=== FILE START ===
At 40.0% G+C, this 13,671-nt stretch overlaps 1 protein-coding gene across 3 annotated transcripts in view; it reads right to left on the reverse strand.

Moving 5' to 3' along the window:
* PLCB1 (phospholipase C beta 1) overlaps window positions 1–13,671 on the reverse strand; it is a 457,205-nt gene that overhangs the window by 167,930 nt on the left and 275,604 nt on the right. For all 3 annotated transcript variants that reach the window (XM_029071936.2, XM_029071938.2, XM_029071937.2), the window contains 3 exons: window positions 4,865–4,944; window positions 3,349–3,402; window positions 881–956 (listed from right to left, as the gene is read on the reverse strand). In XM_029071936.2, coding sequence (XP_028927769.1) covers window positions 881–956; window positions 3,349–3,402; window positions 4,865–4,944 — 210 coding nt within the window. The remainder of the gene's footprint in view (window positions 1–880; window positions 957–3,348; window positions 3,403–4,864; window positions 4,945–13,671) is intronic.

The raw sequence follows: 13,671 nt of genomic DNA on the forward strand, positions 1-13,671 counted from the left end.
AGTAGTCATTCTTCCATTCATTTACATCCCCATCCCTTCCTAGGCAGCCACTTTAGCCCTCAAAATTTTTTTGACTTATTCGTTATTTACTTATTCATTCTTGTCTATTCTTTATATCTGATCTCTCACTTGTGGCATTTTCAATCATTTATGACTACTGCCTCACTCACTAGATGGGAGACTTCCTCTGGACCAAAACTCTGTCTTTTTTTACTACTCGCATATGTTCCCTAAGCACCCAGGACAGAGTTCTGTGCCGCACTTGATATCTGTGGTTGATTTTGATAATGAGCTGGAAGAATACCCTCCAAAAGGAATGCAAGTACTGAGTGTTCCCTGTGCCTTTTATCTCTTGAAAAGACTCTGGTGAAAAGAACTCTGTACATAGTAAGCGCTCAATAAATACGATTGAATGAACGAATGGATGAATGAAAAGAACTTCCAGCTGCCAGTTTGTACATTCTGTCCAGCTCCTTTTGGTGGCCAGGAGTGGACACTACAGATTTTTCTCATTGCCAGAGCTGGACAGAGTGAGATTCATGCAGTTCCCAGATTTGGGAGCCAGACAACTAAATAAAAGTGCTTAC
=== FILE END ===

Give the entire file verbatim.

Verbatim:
At 40.0% G+C, this 13,671-nt stretch overlaps 1 protein-coding gene across 3 annotated transcripts in view; it reads right to left on the reverse strand.

Moving 5' to 3' along the window:
* PLCB1 (phospholipase C beta 1) overlaps window positions 1–13,671 on the reverse strand; it is a 457,205-nt gene that overhangs the window by 167,930 nt on the left and 275,604 nt on the right. For all 3 annotated transcript variants that reach the window (XM_029071936.2, XM_029071938.2, XM_029071937.2), the window contains 3 exons: window positions 4,865–4,944; window positions 3,349–3,402; window positions 881–956 (listed from right to left, as the gene is read on the reverse strand). In XM_029071936.2, coding sequence (XP_028927769.1) covers window positions 881–956; window positions 3,349–3,402; window positions 4,865–4,944 — 210 coding nt within the window. The remainder of the gene's footprint in view (window positions 1–880; window positions 957–3,348; window positions 3,403–4,864; window positions 4,945–13,671) is intronic.

The raw sequence follows: 13,671 nt of genomic DNA on the forward strand, positions 1-13,671 counted from the left end.
AGTAGTCATTCTTCCATTCATTTACATCCCCATCCCTTCCTAGGCAGCCACTTTAGCCCTCAAAATTTTTTTGACTTATTCGTTATTTACTTATTCATTCTTGTCTATTCTTTATATCTGATCTCTCACTTGTGGCATTTTCAATCATTTATGACTACTGCCTCACTCACTAGATGGGAGACTTCCTCTGGACCAAAACTCTGTCTTTTTTTACTACTCGCATATGTTCCCTAAGCACCCAGGACAGAGTTCTGTGCCGCACTTGATATCTGTGGTTGATTTTGATAATGAGCTGGAAGAATACCCTCCAAAAGGAATGCAAGTACTGAGTGTTCCCTGTGCCTTTTATCTCTTGAAAAGACTCTGGTGAAAAGAACTCTGTACATAGTAAGCGCTCAATAAATACGATTGAATGAACGAATGGATGAATGAAAAGAACTTCCAGCTGCCAGTTTGTACATTCTGTCCAGCTCCTTTTGGTGGCCAGGAGTGGACACTACAGATTTTTCTCATTGCCAGAGCTGGACAGAGTGAGATTCATGCAGTTCCCAGATTTGGGAGCCAGACAACTAAATAAAAGTGCTTAC